- Oops!Something went wrong.Please try again later.
Mar. 27—CONCORD — The spring surge of COVID-19 cases has returned to New Hampshire, a development Gov. Chris Sununu said he fully expected.
Meanwhile, the outlook for deaths and hospitalizations in the near future is less predictable — and potentially more worrisome.
On Thursday, the state reported 418 new cases, the first time since Feb. 3 that that there were more than 400 cases in a single day.
The seven-day average of positive cases was 326, up 17% from the previous week.
Another factor being closely watched is the percentage of positive tests, which has been on the rise as well.
Last Thursday, the seven-day average was 4.4%. Two weeks ago, that average was 3.3 %.
"It's surely a cause for concern," Sununu said.
New hospitalizations had been dropping for weeks, from a pandemic high of 314 in early January.
In the past week, the daily average of those hospitalized leveled off.
Over the past week, a total of 500 hospitalizations were reported. The previous week, there were 502.
The number of deaths jumped in the past week, though it takes more than a week to signal a trend, according to state officials.
In the past week, 27 people died of COVID-19, compared to 12 the previous week.
State officials noted that five of last week's deaths , were traced to cases that occurred before March.
Even subtracting those, deaths were nearly double the previous week.
With this news, Sununu last Friday signed an executive order extending both the state's declaration of emergency and its mask mandate.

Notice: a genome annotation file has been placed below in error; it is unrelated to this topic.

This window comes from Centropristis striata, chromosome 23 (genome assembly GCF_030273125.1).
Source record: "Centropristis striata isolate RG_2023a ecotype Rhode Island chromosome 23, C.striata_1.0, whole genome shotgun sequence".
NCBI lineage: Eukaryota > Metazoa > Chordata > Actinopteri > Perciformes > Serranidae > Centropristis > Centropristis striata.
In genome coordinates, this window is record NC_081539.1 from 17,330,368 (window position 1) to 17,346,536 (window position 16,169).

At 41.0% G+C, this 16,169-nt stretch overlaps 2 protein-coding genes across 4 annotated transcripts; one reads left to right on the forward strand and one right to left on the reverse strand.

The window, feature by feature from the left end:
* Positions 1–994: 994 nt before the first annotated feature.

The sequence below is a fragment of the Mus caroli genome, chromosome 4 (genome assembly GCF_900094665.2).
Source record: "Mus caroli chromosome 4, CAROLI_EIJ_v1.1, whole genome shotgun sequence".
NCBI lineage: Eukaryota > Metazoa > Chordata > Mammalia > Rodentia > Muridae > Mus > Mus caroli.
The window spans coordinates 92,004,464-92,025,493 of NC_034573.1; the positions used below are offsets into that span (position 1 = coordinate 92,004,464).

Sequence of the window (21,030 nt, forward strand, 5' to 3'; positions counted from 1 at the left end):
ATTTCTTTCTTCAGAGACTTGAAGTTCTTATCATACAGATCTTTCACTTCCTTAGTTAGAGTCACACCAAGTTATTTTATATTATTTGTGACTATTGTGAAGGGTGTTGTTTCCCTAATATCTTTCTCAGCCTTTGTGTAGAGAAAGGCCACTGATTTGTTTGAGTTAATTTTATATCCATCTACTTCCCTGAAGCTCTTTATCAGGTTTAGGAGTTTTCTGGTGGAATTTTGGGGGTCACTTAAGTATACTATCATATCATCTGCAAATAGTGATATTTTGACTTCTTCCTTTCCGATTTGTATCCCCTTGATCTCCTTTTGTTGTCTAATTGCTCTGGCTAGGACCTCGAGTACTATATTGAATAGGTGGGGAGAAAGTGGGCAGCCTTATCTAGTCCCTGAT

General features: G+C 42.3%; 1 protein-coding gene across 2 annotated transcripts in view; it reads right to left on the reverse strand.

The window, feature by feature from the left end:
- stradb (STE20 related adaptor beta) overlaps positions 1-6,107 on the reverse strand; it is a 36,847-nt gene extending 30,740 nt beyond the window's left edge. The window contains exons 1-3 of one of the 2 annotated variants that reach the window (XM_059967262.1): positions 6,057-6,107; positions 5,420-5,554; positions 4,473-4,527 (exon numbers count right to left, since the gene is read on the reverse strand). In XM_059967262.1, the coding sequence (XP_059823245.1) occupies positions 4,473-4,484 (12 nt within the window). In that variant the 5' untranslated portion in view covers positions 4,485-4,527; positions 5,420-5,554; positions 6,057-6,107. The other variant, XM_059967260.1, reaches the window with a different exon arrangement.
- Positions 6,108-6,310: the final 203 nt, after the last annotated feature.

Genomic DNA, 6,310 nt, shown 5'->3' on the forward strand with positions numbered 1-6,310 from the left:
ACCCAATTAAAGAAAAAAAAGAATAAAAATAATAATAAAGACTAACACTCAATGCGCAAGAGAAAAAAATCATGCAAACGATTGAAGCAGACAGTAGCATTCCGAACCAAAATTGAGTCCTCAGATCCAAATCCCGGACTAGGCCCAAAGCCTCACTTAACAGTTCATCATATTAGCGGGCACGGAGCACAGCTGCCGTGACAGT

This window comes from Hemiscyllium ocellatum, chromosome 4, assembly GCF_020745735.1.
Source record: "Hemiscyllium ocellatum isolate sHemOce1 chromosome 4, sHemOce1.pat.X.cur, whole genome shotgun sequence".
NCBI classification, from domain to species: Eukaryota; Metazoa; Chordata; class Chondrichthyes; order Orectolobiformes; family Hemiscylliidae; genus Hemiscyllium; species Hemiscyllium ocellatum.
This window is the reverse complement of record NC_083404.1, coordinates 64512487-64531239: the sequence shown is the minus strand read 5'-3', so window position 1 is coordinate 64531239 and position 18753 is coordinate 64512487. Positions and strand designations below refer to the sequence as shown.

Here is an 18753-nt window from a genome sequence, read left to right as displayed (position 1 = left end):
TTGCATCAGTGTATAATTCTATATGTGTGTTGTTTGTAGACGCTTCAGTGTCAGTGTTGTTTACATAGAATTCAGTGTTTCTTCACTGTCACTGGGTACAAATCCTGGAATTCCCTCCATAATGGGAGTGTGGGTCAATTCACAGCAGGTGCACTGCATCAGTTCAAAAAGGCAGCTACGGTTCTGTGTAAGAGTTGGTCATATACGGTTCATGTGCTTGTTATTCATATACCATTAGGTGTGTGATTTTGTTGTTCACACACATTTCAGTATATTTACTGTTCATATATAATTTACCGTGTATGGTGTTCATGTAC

"I think we are continually going to see a slow number of rising cases for the next couple of weeks," Sununu said.
"This is the spring surge, the same thing we saw a year ago when cases first spiked."
Sununu said the number of positive cases in March 2020 was probably higher than what the state reported because it wasn't doing significant testing during those early weeks of the pandemic.
Dr. Benjamin Chan, the state's epidemiologist, said he wouldn't make the same prediction as Sununu but said it was clear the state is in a "transitionary" period, waiting to see whether cases will continue to spike until all adults have the chance to be vaccinated.
"We are seeing increased community transmission. Clearly, our numbers for infections in long-term settings are going down, and we believe that's a reflection of the vaccine," Chan said.
Case numbers have been growing among the younger age categories. Those 20 to 29 years old now have the most infections (19.8%) of any age group.
However, only 28 of them (2.3% of total cases) have been hospitalized, and only one has died.
As of last Friday, only three institutional settings were experiencing outbreaks. In January and February, that number often was as high as two dozen.
The highest volume of new positive cases was in Hillsborough, Rockingham and Strafford Counties, which have the state's highest population densities, Chan said.
Manchester had the most current infections with 253, followed by Nashua with 210 and Durham with 117.
College towns have been hit with an increasing number of cases in recent weeks. Both Plymouth (650 cases per 100,000) and Durham (1,147 per 100,000) had much higher infection rates than Manchester (331 per 100,000) and Nashua (333 per 100,000).
Chan said as more people are vaccinated, it's important to emphasize residents need to keep taking precautions, wearing face coverings in public and keeping their distance.
"Some have taken that (vaccination) to mean that there is no need for precaution or caution," Chan said.
"This is why we continue to stress the importance of heeding the public health advice."